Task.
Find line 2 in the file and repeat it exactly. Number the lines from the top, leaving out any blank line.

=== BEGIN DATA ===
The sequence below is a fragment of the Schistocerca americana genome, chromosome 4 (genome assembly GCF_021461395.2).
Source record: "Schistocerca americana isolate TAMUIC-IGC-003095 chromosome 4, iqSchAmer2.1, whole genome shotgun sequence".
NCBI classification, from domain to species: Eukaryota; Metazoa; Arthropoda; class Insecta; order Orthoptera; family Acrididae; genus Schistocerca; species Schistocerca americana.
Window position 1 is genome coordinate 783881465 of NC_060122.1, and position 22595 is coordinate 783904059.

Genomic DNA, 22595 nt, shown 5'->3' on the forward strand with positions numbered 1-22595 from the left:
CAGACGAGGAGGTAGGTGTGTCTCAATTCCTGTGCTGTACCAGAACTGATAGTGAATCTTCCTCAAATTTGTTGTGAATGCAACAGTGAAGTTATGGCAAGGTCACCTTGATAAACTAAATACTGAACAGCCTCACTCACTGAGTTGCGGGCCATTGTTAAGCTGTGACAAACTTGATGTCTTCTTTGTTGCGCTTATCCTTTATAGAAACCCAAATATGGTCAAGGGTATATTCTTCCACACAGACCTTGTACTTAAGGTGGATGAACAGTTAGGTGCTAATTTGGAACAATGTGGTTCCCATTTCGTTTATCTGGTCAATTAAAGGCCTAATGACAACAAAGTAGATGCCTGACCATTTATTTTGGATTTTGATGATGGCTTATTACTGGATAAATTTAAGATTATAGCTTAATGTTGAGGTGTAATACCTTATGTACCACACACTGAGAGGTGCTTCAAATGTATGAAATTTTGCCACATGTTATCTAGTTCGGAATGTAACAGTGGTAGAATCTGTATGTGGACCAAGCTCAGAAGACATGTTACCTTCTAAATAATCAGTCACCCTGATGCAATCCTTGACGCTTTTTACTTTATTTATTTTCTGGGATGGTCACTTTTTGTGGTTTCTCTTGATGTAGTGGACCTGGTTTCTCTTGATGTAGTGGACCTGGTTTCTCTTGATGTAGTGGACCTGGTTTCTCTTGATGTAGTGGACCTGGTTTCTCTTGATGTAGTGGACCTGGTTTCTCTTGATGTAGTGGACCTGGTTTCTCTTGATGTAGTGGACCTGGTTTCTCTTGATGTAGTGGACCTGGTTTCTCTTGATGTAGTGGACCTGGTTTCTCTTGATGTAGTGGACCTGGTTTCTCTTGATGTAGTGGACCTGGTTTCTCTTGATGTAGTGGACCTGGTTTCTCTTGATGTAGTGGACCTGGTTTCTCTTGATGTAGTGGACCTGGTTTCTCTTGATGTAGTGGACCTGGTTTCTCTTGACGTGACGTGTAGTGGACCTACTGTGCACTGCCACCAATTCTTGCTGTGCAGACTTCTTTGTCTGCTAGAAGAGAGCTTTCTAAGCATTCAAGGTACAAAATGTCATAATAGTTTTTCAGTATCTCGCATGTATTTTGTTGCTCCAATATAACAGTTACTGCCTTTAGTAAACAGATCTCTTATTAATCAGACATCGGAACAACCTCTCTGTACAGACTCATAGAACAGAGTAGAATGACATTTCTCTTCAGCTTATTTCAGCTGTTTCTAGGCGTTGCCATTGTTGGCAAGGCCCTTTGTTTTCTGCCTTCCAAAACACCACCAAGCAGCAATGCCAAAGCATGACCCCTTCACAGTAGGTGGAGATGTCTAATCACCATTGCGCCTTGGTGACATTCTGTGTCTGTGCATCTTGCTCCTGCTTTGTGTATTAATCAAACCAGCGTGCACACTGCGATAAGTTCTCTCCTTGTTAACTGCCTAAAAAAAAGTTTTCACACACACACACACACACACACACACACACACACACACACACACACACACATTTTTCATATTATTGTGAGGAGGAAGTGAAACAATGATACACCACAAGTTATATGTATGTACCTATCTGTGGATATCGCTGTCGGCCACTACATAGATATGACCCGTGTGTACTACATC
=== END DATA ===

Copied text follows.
Source record: "Schistocerca americana isolate TAMUIC-IGC-003095 chromosome 4, iqSchAmer2.1, whole genome shotgun sequence".